• Stir tomato puree into spice mixture; cook over medium heat until slightly reduced, about 5 minutes. Add chili powder, coriander, and butter; cook and stir until butter is melted.Stir lentils, kidney beans and any leftover cooking water into tomato mixture; bring to a boil, reduce heat to low. Stir fenugreek into lentil mixture. Cover saucepan and simmer until heated through, stirring occasionally, about 45 minutes. Add cream and cook until heated through, 2 to 4 minutes.
Following the recipe was pretty easy, but I ended up with way too much cooking liquid in the lentils. We ended up fishing the lentils and some of the sauce into a pot with a slotted spoon. I'm not sure if that means cooking them a little longer or using less liquid; I will have to experiment.

I forgot the cream, but when I realized it, I decided we really didn't needed. There was a little creaminess from the butter, and that was enough. This came out delicious, rich, complicated. We served it with chicken that I sautéed with some curry leaves, a recipe that I am going to perfect when I get some new curry leaves.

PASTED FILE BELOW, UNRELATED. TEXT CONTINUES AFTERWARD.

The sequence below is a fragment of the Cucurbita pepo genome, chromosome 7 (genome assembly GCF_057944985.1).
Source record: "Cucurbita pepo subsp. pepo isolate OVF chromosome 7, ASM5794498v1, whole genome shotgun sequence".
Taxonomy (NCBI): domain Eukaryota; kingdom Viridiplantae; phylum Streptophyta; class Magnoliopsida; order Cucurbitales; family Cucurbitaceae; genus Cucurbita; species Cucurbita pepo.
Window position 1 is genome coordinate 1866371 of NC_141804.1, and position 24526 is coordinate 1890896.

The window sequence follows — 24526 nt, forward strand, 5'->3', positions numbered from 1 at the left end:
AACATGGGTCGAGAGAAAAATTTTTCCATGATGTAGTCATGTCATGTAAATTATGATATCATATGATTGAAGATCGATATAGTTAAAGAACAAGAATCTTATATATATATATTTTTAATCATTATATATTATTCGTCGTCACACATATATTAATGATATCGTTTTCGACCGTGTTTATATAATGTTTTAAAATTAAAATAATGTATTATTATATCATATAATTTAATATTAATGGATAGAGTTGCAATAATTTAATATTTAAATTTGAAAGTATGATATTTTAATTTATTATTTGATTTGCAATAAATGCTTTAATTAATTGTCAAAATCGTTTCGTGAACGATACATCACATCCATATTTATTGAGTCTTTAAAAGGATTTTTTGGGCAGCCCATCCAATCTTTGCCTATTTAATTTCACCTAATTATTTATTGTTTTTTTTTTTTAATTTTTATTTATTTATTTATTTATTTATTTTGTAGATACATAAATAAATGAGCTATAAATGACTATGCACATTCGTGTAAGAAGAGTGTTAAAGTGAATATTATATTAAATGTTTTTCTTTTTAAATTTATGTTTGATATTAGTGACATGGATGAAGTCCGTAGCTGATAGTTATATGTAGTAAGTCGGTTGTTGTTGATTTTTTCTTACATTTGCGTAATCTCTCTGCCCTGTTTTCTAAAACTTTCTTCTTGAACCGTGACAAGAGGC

I'll definitely make this again, though probably not for a while because it took so long. The leftovers, on the other hand, can easily be microwaved and put over rice.

Questions? Comments? A good mujadera recipe? Let's hear from you!

Thursday, January 5, 2017

I only tweaked it a little: Cauliflower Soup with Chorizo

I've been a fan of The Splendid Table for over a decade. It was a Sunday tradition I'd listen to either on the way to gaming, or after I did grocery shopping when I lived in Tennessee several years back. Now, I try to catch it via podcast. I no longer have a car, so I rarely listen to the radio anymore.

Anyway, I have a ton of recipes from the site bookmarked, and what I made today immediately caught my eye when I saw it earlier this week. 

It's no secret I love cauliflower. I've roasted it, roasted it another way, and made a curried soup, just to name a few dishes. I do wish, however, that little bits of it wouldn't get all over the damn kitchen when I'm taking one apart. Especially when the kitchen has just been cleaned.

The ingredients list is pretty simple:

  • 1 Tablespoon olive oil
  • 6-OZ chorizo, cut into 1/4-inch dice (use Spanish-style chorizo in casing, not loose Mexican-style chorizo) (The package I bought was actually a little more than 7 oz, so I used the whole thing. It seemed silly not to.)
  • 2 Cups (2 – 3 medium) chopped leeks, white and light green parts only
  • 2 Teaspoons chopped garlic
  • 8 Cups (about 1 1/2 lb or use packaged florets) cauliflower florets
  • 5 Cups chicken broth or stock
  • Kosher salt
  • 1/2 Cup sour cream
  • 1/2 teaspoon grated lime zest
  • Freshly ground black pepper
  • Toasted breadcrumbs
  • 1/4 cup chopped cilantro (I garnished the soup using dried cilantro because I somehow bought three jars of dried cilantro and it's taking up too much space in the the spice storage)